The five and ten euro bills are the ones that suffer the most deterioration over time. It would not be the first time that one that is missing a corner, is about to break or simply seems fake due to how wrinkled it has fallen into our hands. What do you have to do to change a torn bill? From the Bank of Spain Bank Client Portal they publish some recommendations both for the care of physical money and to recover the money in the event that we have a broken one. That if not all are worth.
The lowest value banknotes are the ones that break the most
The Bank of Spain explains that, although it is increasingly common to pay with alternative means to cash such as debit or credit cards, physical money continues to be the preferred method for Spaniards to make purchases, especially when it comes to payments. Thus, euro banknotes are made with resistant materials such as cotton fibers, but despite this, it is inevitable that they deteriorate.
Lower value bills, such as those of five or 10 euros, which are the most widely used, are covered with a special varnish to make them more resistant and last longer. Despite these measures, it is inevitable that due to the continuous use to which the banknotes are exposed, they end up deteriorating.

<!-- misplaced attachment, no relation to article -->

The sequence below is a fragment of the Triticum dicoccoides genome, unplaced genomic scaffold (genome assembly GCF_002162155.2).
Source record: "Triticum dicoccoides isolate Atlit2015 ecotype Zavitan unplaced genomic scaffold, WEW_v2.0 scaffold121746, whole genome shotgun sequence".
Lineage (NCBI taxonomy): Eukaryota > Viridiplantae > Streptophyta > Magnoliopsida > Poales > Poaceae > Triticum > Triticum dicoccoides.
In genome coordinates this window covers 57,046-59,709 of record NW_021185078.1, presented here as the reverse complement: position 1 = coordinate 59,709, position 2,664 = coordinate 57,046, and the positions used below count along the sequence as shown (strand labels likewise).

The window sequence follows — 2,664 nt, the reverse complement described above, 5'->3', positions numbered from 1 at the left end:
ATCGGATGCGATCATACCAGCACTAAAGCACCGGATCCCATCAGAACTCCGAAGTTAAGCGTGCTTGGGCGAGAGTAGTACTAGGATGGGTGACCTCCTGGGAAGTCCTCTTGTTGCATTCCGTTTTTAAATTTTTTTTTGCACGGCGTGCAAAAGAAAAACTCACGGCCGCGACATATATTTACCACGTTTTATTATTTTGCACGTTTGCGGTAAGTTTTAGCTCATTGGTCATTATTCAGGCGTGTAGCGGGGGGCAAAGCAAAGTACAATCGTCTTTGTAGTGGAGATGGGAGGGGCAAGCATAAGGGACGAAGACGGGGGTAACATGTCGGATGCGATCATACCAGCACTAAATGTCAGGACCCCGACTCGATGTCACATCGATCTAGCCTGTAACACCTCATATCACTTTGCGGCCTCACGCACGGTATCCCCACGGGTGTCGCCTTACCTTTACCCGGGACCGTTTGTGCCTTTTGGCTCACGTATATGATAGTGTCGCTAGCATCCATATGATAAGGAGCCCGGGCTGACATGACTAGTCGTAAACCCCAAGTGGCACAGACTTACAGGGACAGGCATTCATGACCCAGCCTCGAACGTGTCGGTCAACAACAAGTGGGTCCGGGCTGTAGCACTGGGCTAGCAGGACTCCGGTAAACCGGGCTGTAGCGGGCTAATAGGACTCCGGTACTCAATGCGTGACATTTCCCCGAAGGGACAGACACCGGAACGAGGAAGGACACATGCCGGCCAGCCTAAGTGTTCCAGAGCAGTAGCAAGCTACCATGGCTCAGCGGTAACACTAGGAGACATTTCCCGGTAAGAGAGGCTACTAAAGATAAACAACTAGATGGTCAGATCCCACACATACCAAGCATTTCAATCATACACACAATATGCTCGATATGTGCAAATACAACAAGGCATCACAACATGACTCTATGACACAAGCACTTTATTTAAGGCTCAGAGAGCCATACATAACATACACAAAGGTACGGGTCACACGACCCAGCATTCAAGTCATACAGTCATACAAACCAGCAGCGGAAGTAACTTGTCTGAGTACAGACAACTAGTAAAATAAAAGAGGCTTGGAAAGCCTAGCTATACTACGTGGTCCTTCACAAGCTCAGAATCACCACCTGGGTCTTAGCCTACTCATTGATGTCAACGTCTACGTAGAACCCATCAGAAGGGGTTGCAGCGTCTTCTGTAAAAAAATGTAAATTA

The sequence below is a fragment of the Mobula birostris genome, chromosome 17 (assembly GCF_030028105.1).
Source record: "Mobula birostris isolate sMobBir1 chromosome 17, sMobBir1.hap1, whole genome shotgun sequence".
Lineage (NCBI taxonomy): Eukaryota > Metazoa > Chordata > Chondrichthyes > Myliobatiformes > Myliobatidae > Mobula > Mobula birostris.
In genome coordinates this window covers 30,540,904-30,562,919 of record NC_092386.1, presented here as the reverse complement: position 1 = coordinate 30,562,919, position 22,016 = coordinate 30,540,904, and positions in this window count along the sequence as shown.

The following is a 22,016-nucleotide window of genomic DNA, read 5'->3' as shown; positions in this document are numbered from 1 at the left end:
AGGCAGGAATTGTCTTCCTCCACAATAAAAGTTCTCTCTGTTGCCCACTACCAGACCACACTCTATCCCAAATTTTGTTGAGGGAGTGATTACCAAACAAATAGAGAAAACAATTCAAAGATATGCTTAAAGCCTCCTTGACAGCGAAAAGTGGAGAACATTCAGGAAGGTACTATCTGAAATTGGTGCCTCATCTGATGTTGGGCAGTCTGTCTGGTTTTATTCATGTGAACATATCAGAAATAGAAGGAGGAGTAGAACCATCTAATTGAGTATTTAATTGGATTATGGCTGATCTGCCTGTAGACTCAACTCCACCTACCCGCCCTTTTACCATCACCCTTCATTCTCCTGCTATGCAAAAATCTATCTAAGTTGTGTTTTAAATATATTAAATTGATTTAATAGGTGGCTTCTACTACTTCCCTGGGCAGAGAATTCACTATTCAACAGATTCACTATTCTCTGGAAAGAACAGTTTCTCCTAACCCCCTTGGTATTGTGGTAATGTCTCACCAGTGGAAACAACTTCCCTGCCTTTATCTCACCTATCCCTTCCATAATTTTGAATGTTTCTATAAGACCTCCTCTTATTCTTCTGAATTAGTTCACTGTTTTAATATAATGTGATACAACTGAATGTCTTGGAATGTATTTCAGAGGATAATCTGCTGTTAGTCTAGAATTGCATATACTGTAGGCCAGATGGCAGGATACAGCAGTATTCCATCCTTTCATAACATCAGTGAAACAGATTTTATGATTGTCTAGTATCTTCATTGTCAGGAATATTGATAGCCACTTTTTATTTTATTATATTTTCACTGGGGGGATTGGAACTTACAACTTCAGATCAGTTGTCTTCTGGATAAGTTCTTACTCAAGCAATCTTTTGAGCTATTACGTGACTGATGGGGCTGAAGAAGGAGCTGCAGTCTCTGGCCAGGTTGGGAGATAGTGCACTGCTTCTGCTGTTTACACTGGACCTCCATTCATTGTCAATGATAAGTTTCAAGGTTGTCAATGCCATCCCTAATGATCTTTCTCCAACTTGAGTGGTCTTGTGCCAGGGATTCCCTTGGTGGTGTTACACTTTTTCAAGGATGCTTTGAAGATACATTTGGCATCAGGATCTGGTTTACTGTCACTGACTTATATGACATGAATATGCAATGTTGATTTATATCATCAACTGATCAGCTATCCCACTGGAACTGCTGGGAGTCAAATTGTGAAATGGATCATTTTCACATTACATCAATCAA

What to do to change a torn or damaged bill
For these cases, the Bank of Spain, as indicated by Gema Ortega, from the Banknote Analysis Unit of the institution, offers the possibility of exchanging these damaged banknotes for new ones, but with some conditions. The bill must retain “more than half of its original surface” and cannot have ink stains from anti-theft systems, as Ortega mentions.
If, on the other hand, the bill is presented with less than half its initial size, it must be shown that the other part has been unintentionally destroyed. Lastly, Ortega recalls that this banknote exchange service is not offered exclusively by the Bank of Spain, but is available at all “central banks in the euro zone”.